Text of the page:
But even if we were to assume that Jesus was referring to the city, and not to its leadership, Shabir still has no case. As we noted, Jesus’ statements are made in a particular context, standing in Galilee, being informed by others about Herod’s intention of killing him, and says he must first go to Jerusalem. That is his purpose, and not even Herod will keep him from getting to Jerusalem and being put on trial there. Jesus isn’t talking about his exact execution place. From the perspective of standing in Galilee, in a different province, several days journey away from Jerusalem, just outside the city wall was still Jerusalem. Moreover, every city always has some land around it that belongs to the city. The walls are for protection of the people and their houses, but they still would have land for agriculture that belonged to the city, but which would be outside the walls themselves.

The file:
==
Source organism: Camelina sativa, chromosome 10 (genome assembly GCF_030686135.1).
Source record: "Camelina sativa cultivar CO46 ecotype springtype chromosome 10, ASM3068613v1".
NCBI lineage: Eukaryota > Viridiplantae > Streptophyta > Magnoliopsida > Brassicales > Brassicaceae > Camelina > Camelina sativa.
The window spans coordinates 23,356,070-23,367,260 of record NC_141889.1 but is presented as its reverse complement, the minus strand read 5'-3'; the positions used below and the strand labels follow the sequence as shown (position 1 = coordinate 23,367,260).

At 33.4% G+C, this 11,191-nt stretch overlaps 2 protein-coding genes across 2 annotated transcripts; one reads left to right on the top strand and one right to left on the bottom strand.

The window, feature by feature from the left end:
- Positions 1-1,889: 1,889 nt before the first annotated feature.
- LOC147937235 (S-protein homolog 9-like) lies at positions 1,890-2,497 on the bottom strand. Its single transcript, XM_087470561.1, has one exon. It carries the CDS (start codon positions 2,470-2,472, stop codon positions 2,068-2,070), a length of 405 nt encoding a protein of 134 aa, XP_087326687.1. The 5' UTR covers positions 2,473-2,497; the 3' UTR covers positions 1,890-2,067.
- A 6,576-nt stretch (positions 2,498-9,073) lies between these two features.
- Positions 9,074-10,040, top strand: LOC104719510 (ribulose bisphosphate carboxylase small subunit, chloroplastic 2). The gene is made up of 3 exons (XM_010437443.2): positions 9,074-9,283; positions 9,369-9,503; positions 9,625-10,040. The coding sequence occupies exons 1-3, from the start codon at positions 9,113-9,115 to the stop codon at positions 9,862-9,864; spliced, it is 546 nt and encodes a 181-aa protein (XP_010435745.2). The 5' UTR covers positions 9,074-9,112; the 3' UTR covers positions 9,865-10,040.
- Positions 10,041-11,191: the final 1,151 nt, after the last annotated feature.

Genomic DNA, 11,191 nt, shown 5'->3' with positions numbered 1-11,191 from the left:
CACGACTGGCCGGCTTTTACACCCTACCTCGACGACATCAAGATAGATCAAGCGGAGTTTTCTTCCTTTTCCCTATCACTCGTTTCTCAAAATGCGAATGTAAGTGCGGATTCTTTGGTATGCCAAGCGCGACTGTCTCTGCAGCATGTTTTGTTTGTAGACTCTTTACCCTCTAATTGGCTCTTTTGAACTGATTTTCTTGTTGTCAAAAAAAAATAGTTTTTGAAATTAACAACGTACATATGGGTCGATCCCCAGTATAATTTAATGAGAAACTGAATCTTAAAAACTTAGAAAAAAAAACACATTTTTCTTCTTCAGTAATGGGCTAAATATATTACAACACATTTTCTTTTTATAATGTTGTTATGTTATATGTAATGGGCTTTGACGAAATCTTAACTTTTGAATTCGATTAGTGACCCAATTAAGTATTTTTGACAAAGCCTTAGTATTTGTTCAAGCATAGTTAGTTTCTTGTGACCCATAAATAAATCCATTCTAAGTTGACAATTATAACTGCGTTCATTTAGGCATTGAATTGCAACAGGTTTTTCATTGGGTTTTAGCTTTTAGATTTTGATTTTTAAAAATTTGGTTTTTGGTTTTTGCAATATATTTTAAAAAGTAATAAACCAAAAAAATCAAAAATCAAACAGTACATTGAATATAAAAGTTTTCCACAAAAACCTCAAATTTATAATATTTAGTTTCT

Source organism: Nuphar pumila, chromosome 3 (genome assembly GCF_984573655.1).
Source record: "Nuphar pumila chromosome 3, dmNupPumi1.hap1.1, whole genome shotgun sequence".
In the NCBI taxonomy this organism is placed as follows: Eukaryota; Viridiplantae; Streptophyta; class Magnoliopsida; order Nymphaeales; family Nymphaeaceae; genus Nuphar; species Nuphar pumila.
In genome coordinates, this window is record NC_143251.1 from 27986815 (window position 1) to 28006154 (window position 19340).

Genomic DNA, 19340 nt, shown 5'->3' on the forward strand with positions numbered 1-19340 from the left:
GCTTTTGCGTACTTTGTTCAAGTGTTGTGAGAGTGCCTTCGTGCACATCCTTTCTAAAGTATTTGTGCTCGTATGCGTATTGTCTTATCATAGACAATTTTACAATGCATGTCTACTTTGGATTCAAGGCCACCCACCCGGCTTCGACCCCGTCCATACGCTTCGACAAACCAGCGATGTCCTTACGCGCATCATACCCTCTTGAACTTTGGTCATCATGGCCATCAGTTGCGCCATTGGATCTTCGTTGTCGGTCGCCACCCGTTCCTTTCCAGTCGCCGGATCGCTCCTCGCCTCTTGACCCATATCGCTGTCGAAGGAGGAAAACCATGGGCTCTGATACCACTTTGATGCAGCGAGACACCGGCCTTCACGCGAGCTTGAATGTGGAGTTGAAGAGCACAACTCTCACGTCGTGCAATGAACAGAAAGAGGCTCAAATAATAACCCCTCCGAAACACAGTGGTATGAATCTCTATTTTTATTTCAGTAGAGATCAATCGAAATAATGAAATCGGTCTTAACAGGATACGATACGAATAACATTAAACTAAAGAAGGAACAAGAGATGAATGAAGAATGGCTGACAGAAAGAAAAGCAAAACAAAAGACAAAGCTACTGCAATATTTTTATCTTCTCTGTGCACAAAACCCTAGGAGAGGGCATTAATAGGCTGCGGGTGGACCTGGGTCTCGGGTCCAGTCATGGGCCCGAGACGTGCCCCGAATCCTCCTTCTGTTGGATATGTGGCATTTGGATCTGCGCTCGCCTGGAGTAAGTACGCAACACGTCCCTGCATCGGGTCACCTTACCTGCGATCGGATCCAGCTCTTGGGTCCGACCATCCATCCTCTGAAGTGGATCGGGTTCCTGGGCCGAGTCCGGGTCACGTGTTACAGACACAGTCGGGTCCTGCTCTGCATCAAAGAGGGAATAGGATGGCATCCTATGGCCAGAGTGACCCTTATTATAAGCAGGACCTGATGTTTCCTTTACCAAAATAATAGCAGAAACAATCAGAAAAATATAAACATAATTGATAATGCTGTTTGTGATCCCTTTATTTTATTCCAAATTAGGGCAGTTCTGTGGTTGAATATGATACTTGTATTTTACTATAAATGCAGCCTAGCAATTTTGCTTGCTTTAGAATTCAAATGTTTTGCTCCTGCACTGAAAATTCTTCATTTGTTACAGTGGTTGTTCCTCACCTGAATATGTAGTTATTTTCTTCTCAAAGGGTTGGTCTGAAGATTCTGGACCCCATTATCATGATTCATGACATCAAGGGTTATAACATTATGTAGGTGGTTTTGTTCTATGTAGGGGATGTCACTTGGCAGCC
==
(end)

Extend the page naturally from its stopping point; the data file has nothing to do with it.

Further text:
Finally, that a text such as Luke 13:33 remains intact within the Holy Bible is an argument for the Scriptures’ veracity. It shows that Christian scribes, for the most part, tried to preserve the Scriptures as best as they could, no matter what difficulties a text may have posed to their theology and understanding.

Shabir on Jesus’ Prayer in Gethsemane

Shabir claims that the Jesus portrayed by John is a person who has supreme control even over his impending death, and yet Mark’s Jesus is frailer, more human.

Shabir cites the example of Jesus’ prayer in Gethsemane as proof. In Mark, Jesus prays for the cup to pass from him, that God would spare him from death. In John, however, Jesus refuses to pray such a prayer (Cf. John 12:27). And on that basis, Shabir concludes that the portrait of Jesus has evolved throughout time.